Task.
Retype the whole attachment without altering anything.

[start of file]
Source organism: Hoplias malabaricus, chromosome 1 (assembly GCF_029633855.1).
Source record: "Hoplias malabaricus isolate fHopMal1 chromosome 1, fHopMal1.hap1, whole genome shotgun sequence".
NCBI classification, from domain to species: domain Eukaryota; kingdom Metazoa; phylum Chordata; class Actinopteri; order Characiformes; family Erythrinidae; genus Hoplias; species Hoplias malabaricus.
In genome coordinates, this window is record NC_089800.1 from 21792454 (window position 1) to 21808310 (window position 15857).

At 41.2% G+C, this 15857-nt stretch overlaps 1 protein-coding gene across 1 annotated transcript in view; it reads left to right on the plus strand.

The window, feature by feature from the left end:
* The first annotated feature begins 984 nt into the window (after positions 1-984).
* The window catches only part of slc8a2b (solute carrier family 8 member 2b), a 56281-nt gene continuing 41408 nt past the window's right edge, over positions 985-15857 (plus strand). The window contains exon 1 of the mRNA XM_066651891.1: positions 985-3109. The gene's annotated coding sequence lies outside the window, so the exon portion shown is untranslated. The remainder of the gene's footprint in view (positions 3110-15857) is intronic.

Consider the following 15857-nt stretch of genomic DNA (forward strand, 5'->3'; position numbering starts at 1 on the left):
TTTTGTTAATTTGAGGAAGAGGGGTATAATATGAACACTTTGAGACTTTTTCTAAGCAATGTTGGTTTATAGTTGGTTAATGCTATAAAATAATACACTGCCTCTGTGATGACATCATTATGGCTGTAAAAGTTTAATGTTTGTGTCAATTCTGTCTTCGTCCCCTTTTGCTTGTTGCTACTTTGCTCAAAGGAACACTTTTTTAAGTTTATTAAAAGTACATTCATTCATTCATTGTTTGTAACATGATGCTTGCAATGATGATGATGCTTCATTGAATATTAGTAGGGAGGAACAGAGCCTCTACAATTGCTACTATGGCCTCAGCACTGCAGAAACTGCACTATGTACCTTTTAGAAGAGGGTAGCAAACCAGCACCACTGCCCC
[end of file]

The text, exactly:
Source organism: Hoplias malabaricus, chromosome 1 (assembly GCF_029633855.1).
Source record: "Hoplias malabaricus isolate fHopMal1 chromosome 1, fHopMal1.hap1, whole genome shotgun sequence".
NCBI classification, from domain to species: domain Eukaryota; kingdom Metazoa; phylum Chordata; class Actinopteri; order Characiformes; family Erythrinidae; genus Hoplias; species Hoplias malabaricus.
In genome coordinates, this window is record NC_089800.1 from 21792454 (window position 1) to 21808310 (window position 15857).

At 41.2% G+C, this 15857-nt stretch overlaps 1 protein-coding gene across 1 annotated transcript in view; it reads left to right on the plus strand.

The window, feature by feature from the left end:
* The first annotated feature begins 984 nt into the window (after positions 1-984).
* The window catches only part of slc8a2b (solute carrier family 8 member 2b), a 56281-nt gene continuing 41408 nt past the window's right edge, over positions 985-15857 (plus strand). The window contains exon 1 of the mRNA XM_066651891.1: positions 985-3109. The gene's annotated coding sequence lies outside the window, so the exon portion shown is untranslated. The remainder of the gene's footprint in view (positions 3110-15857) is intronic.

Consider the following 15857-nt stretch of genomic DNA (forward strand, 5'->3'; position numbering starts at 1 on the left):
TTTTGTTAATTTGAGGAAGAGGGGTATAATATGAACACTTTGAGACTTTTTCTAAGCAATGTTGGTTTATAGTTGGTTAATGCTATAAAATAATACACTGCCTCTGTGATGACATCATTATGGCTGTAAAAGTTTAATGTTTGTGTCAATTCTGTCTTCGTCCCCTTTTGCTTGTTGCTACTTTGCTCAAAGGAACACTTTTTTAAGTTTATTAAAAGTACATTCATTCATTCATTGTTTGTAACATGATGCTTGCAATGATGATGATGCTTCATTGAATATTAGTAGGGAGGAACAGAGCCTCTACAATTGCTACTATGGCCTCAGCACTGCAGAAACTGCACTATGTACCTTTTAGAAGAGGGTAGCAAACCAGCACCACTGCCCC